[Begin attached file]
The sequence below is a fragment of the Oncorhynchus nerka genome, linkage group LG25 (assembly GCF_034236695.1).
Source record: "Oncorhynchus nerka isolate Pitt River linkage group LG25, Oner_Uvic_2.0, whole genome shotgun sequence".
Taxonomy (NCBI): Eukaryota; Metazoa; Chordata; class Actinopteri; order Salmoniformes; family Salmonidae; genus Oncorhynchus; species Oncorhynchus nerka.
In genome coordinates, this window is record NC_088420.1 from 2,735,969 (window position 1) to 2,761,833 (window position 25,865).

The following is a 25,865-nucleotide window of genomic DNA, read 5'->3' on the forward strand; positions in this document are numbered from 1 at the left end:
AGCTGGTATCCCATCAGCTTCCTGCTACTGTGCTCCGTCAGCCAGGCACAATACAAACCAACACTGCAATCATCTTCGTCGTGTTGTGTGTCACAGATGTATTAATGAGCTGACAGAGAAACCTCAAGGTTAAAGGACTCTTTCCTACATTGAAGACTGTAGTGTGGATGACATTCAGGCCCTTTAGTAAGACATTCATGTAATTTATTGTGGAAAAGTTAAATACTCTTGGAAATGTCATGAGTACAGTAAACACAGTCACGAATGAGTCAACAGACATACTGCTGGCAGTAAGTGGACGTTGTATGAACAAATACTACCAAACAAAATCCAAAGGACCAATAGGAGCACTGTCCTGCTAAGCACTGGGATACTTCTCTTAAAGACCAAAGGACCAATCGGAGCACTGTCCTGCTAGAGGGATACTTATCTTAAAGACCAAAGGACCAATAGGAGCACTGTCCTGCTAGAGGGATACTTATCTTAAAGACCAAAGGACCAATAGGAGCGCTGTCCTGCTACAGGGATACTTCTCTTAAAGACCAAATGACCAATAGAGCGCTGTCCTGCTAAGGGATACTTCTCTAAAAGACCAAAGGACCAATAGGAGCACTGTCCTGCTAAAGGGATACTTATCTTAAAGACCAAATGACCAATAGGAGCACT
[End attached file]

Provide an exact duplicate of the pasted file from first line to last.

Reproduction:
The sequence below is a fragment of the Oncorhynchus nerka genome, linkage group LG25 (assembly GCF_034236695.1).
Source record: "Oncorhynchus nerka isolate Pitt River linkage group LG25, Oner_Uvic_2.0, whole genome shotgun sequence".
Taxonomy (NCBI): Eukaryota; Metazoa; Chordata; class Actinopteri; order Salmoniformes; family Salmonidae; genus Oncorhynchus; species Oncorhynchus nerka.
In genome coordinates, this window is record NC_088420.1 from 2,735,969 (window position 1) to 2,761,833 (window position 25,865).

The following is a 25,865-nucleotide window of genomic DNA, read 5'->3' on the forward strand; positions in this document are numbered from 1 at the left end:
AGCTGGTATCCCATCAGCTTCCTGCTACTGTGCTCCGTCAGCCAGGCACAATACAAACCAACACTGCAATCATCTTCGTCGTGTTGTGTGTCACAGATGTATTAATGAGCTGACAGAGAAACCTCAAGGTTAAAGGACTCTTTCCTACATTGAAGACTGTAGTGTGGATGACATTCAGGCCCTTTAGTAAGACATTCATGTAATTTATTGTGGAAAAGTTAAATACTCTTGGAAATGTCATGAGTACAGTAAACACAGTCACGAATGAGTCAACAGACATACTGCTGGCAGTAAGTGGACGTTGTATGAACAAATACTACCAAACAAAATCCAAAGGACCAATAGGAGCACTGTCCTGCTAAGCACTGGGATACTTCTCTTAAAGACCAAAGGACCAATCGGAGCACTGTCCTGCTAGAGGGATACTTATCTTAAAGACCAAAGGACCAATAGGAGCACTGTCCTGCTAGAGGGATACTTATCTTAAAGACCAAAGGACCAATAGGAGCGCTGTCCTGCTACAGGGATACTTCTCTTAAAGACCAAATGACCAATAGAGCGCTGTCCTGCTAAGGGATACTTCTCTAAAAGACCAAAGGACCAATAGGAGCACTGTCCTGCTAAAGGGATACTTATCTTAAAGACCAAATGACCAATAGGAGCACT